Cardiologists Byron Lee and Zian Tseng studied data provided by law enforcement agencies from 50 cities, and found the number of in-custody deaths went up six-fold in the first year a department started using Tasers. Lee and Tseng believe officers may be aiming too close to the heart.
I can say from my own experience that a six-fold finding in any direction is reason to jump around the room in excitement - not because of the way the finding fell, but because it's unusual to have data reveal such huge trends. For example, I read a paper yesterday demonstrating that a particular gene was related to a pathology 7-percent of the time (speaking non-technically).
Other times in science, demonstrating a 50-percent response can be a big deal. But here, the researchers have found a six-fold change. Very roughly, that's 600-percent. That's enormous. No, that's ginormous. It also has to be a frightening finding for Taser International and its shareholders (Cue Taser International sock puppets to disparage the UCSF researchers.).
Note that this study stands in stark contrast to the recent study from researchers at Wake Forest University. As noted at Excited-Delirium, the study included two, count em, two taser-proximal deaths. What did they expect to find? Always follow the funding. I haven't done that myself yet for the Wake Forest work, but it's on my list.
But wait, there's more! The UCSF study also find finds that, in the first year after taser deployment, gun does not decrease. In fact it increases two-fold! Seriously, read this:
The rate of sudden deaths increased six-fold in the first year that California law enforcement agencies deployed the use of stun guns, according to a UCSF study. Findings also showed a two-fold increase in the rate of firearm-related deaths during the same time period.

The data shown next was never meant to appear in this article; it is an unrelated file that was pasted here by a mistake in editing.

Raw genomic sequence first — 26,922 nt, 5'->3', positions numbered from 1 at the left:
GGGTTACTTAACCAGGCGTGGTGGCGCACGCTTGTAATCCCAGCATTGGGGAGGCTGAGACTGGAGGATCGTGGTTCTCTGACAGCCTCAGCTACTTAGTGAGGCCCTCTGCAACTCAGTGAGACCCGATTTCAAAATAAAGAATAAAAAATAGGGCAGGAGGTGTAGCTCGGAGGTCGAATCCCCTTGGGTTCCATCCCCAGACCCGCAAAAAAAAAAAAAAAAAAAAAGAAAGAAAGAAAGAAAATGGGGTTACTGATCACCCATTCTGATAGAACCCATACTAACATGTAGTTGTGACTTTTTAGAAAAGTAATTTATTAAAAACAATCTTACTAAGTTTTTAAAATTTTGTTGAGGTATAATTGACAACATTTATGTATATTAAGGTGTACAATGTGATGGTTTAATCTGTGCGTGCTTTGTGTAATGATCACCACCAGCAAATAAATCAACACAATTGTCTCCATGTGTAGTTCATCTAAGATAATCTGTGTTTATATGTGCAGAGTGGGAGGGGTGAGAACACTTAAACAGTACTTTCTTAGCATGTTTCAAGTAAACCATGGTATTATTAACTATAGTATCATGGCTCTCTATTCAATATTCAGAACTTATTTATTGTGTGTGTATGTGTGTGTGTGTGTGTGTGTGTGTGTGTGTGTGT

The most widely used brand of stun gun is the Taser, and the team surveyed for outcomes related to the deployment of this device.
While some industry-funded controlled human studies have shown Tasers to cause no harm, this study suggests that their real-world effects pose greater medical risk and more danger than previous reports, said study author Zian H. Tseng, MD. Although the device has been advertised to decrease the number of shooting deaths and officer injuries, study outcomes showed an increase rather than a reduction in the rate of shooting deaths and no change in officer injuries following Taser deployment, he added.
Researchers found that rates of sudden and firearm-related deaths declined back to near pre-deployment levels after the first year of Taser usage. The team postulated that law enforcement agencies self-corrected, likely adjusting their usage protocol or technique after the first year.
We've heard over and over that tasers reduce gun use. It's a falsehood that just won't die. I'm sure that it will live on, but this study has to make even the hardiest taser fanboy want to cry in his beer.
I wonder if the final NIJ report on in-custody post-tasing deaths, expected sometime this year, will reference this study. I have a feeling that the NIJ panel would only reference it dismissively. Hmm, now why would I think that? (Hint: look to the panel's members.)